Dr. Scott McLeod (MD), centre, with two international colleagues at graduation from the National Securities Programme. (Photo: Submitted)

Dr. Scott McLeod: A lifetime of service

Dr. Scott McLeod (MD'93) has never been one to shy away from an opportunity. After receiving his biochemistry degree in his hometown of Regina, McLeod journeyed north to pursue a medical degree from the University of Saskatchewan (USask) College of Medicine, which he completed in 1993.


Physicians have always held a special place in the public eye; admired for their live saving skills and unrelenting selflessness. From its humble beginnings in 1926 as the School of Medical Sciences, through the recent graduating Class of 2021, alumni from the College of Medicine at the University of Saskatchewan (USask) have consistently upheld and often exceeded this high standard. Perhaps at no other point in history are these qualities tested more than when a nation is at conflict. With bloodshed all around them, medical staff often put themselves at great peril to save the lives of armed forces members, sometimes on both sides of the conflict, and the civilians caught in the middle.  

Thank you to the numerous College of Medicine alumni that have served in the military, for your dedication to public health and devotion to a better tomorrow. We are grateful for your service.

While in his first year of medicine, he attended a recruitment visit by Dr. Bob Banks (MD), a former Canadian air force pilot turned aerospace physician. McLeod didn’t know it at the time, but this routine presentation planted the seed that would have an influence on his career. 

McLeod’s transition from civilian to military life came from an obligation that all post-secondary students inevitably face: paying for school. Despite his intention to remain in active service only as long as was necessary, he didn’t return to civilian life until his retirement in 2017, nearly 27 years later.

During his military career, McLeod deployed in support of three international military operations, oversaw significant health care advancements including the rollout of a Canada-wide primary care renewal initiative and the evolution of the electronic health record system, and participated in the National Security Programme.

He held numerous leadership positions including Commanding Officer of the Multinational Trauma Hospital in Kandahar, medical advisor to the Commander of the Royal Canadian Air Force, Director of Mental Health, and Deputy Surgeon General.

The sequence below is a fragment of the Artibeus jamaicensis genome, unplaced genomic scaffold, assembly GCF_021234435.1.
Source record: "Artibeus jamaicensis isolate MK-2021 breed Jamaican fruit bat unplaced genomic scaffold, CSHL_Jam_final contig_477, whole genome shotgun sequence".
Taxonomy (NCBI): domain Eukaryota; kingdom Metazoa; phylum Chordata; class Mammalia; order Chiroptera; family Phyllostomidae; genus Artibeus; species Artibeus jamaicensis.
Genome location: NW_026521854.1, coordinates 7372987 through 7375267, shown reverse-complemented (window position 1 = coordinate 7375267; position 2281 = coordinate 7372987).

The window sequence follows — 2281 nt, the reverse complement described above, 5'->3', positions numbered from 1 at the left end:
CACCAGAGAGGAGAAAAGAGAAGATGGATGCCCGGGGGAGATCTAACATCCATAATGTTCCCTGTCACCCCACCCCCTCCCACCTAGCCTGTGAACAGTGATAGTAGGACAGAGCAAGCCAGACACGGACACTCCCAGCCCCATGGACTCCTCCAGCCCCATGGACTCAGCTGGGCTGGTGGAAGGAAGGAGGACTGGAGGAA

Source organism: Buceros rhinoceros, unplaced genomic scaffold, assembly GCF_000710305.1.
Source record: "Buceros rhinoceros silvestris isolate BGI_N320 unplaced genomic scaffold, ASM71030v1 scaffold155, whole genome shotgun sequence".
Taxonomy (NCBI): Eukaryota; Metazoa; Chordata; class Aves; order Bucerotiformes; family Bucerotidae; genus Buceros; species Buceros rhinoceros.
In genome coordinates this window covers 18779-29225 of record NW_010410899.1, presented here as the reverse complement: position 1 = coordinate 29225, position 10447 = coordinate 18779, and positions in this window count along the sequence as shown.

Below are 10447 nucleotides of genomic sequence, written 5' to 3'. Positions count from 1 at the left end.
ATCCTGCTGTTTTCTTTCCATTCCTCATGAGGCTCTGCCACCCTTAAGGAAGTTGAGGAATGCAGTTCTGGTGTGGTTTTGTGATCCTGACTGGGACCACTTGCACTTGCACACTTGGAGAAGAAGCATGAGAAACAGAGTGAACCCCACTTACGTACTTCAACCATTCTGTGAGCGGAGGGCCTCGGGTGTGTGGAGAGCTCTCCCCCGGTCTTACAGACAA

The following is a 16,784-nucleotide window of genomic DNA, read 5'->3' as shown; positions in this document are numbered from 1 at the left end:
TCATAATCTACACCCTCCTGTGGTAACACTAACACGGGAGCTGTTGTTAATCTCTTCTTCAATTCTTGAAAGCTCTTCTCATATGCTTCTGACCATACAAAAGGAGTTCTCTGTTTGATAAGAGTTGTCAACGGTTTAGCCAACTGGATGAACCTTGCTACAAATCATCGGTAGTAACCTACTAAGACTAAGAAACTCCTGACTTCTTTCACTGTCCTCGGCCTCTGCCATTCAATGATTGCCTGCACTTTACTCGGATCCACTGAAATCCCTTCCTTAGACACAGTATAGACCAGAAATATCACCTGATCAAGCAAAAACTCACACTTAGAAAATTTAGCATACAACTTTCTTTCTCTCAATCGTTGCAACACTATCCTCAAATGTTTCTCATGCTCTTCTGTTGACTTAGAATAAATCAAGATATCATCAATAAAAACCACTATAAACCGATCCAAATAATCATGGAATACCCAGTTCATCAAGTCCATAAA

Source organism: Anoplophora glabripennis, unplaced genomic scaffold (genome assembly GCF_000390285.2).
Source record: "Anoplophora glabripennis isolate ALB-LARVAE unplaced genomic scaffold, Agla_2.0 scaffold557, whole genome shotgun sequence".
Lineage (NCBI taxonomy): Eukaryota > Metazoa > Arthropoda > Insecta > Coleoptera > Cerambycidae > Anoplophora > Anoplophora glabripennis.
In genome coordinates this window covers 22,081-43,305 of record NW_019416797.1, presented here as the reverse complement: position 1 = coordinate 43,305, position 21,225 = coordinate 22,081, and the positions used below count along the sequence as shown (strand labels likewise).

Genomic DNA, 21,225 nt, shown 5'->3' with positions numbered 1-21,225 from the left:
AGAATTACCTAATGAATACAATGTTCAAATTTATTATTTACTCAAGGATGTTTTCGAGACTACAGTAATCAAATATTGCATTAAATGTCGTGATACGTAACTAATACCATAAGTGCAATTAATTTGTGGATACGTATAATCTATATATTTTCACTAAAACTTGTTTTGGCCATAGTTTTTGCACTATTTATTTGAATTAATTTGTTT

As a nation, Canada has long been respected by the international community as a nation of peacemakers, but perhaps no more so than by the civilians that saw Canadian soldiers when the Allied forces advanced through western Europe in 1944. McLeod has a unique perspective on why Canadians are viewed this way, shaped by a four-year posting to a NATO base in Germany. 

During one particular military commemoration, McLeod recalls arriving early and encountering an elderly gentleman, who was a boy during the liberation of Holland in the Second World War.

When McLeod asked the man why Canadians are viewed differently from other Allied nationalities, the man replied: “No matter who came through our village, we were occupied. Whether it was the Germans, Americans, or British, we were occupied. When the Canadians arrived, the captain came to my father and said, ‘may we use your home for our headquarters?’ That was the difference.”

Dr. Scott McLeod (MD), at right, receiving his service medal on deployment with the Canadian Armed Forces in Afghanistan in 2008. (Photo: Submitted)

It was instances like that in which Canadian soldiers went from being occupiers to liberators in the eyes of local citizens. When asked about the role that Canadian soldiers have played during the previous 20 years in Afghanistan, McLeod explains that “we came in with the goal of building relationships with locals and not impose the Canadian way on them.”

Despite the recent setbacks in Afghanistan, McLeod firmly believes that the Canadian military’s legacy of establishing countless positive relationships, particularly with young Afghans, are glimmers of hope that bode well for a brighter future. 

Although the military is not a common career path among medical graduates, it offered McLeod a lifetime of opportunity and endless possibilities. In early November, when the nation reflects on the sacrifices made by those who came before, medical students may be wondering what impact they will have on the world.

For those considering a career path as a military physician, McLeod has some advice.

“Don’t go into it with a preconceived opinion of what it is going to be. Don’t think that you are going to have a normal family practice,” he said. “But if you want to experience a broad array of different things you could do, if you are willing to seize the opportunities that are presented, if you want to learn about diverse environments, and discover new skills to practice in occasionally challenging settings, then a military career might be for you.”